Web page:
‘This Journey is a Book’ is a site-specific artwork made for Peckham Library, comprised of ten books (or chapters) scattered right across the library’s collection. Each chapter has the name of the book that it sits next to on the shelf and when read together the books take the reader on a journey across the breadth of the library.
When exhibited, ‘This Journey is a Book’ also contained a introductory page, which could be taken away. The artefact provided contextual information about the work. A copy of the Preface is part of the Ephemera Collection in the shop.
“I have frequently made work for libraries, as they are such unique and inspiring places. I particularly like Peckham Library, as it is a really striking building and has a very broad collection. ‘This Journey is a Book’ attempts to guide a visitor through the space allowing them to stop in sections they not otherwise visit.”
‘The Library of Chance Encounter’ is a pocket-sized artwork which tells the story of a single meeting between two people and the influence that shared experience has. The work is comprised of a series of cards which contain a text, an image or a barcode that can be read with a smartphone. The images and barcodes link to real books (which can be read online) and collectively these create a virtual library, a library that spins out from that one chance encounter.
“My intention is to create a work that is intimate in size and pleasing to hold and engage with. This kind of one-to-one encounter with the work is important as it heightens the personal nature of the unfolding story. I’m intrigued by the potential that technology holds (especially in providing seemingly unlimited access to literature) and I love the tension created by combining virtual and physical elements because over time the work could begin to fragment, just like memory, as links become broken.”
Specifications: 26 card tiles (6.5 x 6.5cm), with text, cover photo or QR code on front and wood-effect on back. The work is an edition of ten and copies are held in public and private collections.
The Library of Chance Encounter
‘The Library of Chance Encounter’ is a pocket-sized artwork which tells the story of a single meeting between two people and the influence that shared experience has.
The British Library is a large and colourful artwork by Yinka Shonibare which comprises a huge collection of specially bound reclaimed books, covered in vibrant Dutchwax fabric and embossed in gold with the names of notable British figures who were born outside the UK or have non-British ancestry.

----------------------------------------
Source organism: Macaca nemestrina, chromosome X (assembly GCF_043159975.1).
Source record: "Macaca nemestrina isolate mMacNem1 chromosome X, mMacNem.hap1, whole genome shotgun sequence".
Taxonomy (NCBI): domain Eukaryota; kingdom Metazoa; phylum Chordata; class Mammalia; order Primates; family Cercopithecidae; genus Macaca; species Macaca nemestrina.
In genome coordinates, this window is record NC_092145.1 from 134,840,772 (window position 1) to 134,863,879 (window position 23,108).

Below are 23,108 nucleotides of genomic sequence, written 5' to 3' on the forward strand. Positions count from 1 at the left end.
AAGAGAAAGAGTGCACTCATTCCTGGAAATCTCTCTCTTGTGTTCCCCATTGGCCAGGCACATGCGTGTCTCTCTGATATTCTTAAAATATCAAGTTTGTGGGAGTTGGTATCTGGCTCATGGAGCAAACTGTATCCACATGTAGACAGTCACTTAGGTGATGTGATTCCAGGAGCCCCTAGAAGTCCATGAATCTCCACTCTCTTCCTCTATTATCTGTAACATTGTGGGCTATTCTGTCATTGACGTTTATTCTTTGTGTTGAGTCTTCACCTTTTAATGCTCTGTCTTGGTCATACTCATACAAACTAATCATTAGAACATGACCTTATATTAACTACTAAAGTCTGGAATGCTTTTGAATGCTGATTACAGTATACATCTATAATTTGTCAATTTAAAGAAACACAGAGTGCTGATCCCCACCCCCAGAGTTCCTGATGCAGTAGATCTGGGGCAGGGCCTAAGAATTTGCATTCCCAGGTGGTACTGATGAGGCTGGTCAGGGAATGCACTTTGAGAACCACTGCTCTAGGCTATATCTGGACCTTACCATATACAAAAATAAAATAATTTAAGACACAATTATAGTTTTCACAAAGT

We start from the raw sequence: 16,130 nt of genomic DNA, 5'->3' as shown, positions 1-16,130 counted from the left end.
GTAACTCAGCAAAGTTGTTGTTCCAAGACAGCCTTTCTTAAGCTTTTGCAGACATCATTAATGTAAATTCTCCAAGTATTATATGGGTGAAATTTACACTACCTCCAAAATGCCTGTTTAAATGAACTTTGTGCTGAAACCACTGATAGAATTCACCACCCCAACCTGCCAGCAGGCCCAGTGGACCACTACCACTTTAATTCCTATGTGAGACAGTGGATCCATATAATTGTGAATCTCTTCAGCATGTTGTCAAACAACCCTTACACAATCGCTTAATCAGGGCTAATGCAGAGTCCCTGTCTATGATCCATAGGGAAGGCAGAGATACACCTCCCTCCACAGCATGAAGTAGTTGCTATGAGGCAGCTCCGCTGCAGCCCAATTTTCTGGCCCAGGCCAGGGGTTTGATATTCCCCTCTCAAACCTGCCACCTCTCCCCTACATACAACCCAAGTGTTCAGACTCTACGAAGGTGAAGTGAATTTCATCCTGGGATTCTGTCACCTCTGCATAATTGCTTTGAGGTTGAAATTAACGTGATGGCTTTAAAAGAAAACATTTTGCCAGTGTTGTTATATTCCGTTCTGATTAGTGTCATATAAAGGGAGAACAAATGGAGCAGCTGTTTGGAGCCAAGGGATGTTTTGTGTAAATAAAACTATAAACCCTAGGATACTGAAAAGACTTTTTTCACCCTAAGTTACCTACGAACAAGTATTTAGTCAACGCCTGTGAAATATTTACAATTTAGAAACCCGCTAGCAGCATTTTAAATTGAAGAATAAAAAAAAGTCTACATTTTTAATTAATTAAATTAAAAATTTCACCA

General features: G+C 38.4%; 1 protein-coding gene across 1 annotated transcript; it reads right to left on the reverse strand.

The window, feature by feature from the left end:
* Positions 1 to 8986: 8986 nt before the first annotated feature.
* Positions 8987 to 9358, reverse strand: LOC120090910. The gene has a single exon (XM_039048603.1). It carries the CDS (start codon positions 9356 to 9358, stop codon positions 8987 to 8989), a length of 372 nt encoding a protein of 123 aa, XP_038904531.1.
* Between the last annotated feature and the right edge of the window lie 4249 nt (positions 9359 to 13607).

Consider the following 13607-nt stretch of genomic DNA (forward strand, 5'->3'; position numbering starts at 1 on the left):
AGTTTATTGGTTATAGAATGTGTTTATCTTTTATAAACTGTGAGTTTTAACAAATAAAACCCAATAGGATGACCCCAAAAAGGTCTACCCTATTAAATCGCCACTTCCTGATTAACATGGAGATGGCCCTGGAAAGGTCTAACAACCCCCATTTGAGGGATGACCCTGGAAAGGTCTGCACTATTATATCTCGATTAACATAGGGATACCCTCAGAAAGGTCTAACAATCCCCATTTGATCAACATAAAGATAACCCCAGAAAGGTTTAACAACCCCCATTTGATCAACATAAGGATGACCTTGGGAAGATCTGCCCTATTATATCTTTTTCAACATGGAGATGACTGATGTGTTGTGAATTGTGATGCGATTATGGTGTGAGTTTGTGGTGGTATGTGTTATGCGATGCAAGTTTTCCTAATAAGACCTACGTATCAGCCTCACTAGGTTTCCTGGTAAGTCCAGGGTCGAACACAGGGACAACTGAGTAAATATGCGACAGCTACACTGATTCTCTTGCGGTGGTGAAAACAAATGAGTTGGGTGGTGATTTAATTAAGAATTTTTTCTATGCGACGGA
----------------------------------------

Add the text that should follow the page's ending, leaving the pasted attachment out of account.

The volume of books and the number of well-known names is surprising, drawing our attention to the rich and expansive impact migrants have had on British daily life and culture, a debt that sometimes seems overlooked to me.
‘The Unassuming Collection’ is an immersive poem set in a library that unfolds gently over thirty pages. Each right-hand page contains a striking image taken from an existing book and each left-hand page features a line of text and a QR code. When the QR code is scanned (using any barcode reading app) the reader is taken to the complete book that the image was taken from. In effect ‘The Unassuming Collection’ is a library within a book, each line a departure point for a new experience. The books that make up this ‘library’ relate to the text of the poem, creating an interesting collection.
“I love the way that through reading books can be a gateway to another world and a window on another way of life. I also find it incredible that technology, specifically the Internet, can be a portal through which we can access a whole host of objects that we would not have otherwise had access to. I wanted to bring the two ideas together in one artwork; a poem that could be immersive and a book that could hold many other books within it.”
The first edition of the ‘The Unassuming Collection’ was created as a full-colour pamphlet. See below.
‘Daily Miracles’ was commissioned by Leeds College of Art as part of its Library Interventions series and is an artwork designed to bridge the college’s two distinct libraries. The work comprises two sets of six books (one set for each library) which together tell a simple story about the place, incorporating details about the surrounding books and features of the library itself. The books are spread across the collection (prompting the viewer to make a journey through the space) and include references to real details draw their attention to where they are – both in terms of their physical location and also within the larger institution of the library.
“Both libraries at Leeds College have a distinct flavour, so I was keen to make an artwork that linked the two. By weaving in real details about both locations, such as noises, sights and goings on, the work hopefully breaks a visitor’s routine and makes them stop to question where they are and what they are doing. I also hope that the story itself is of interest and is engaging enough to prompt the viewer to explore the collection book by book.”
Specifications: Six A5 pamphlets. Exterior: glossy, full-colour. Interior: black text on white paper. Edition of ten, signed and numbered.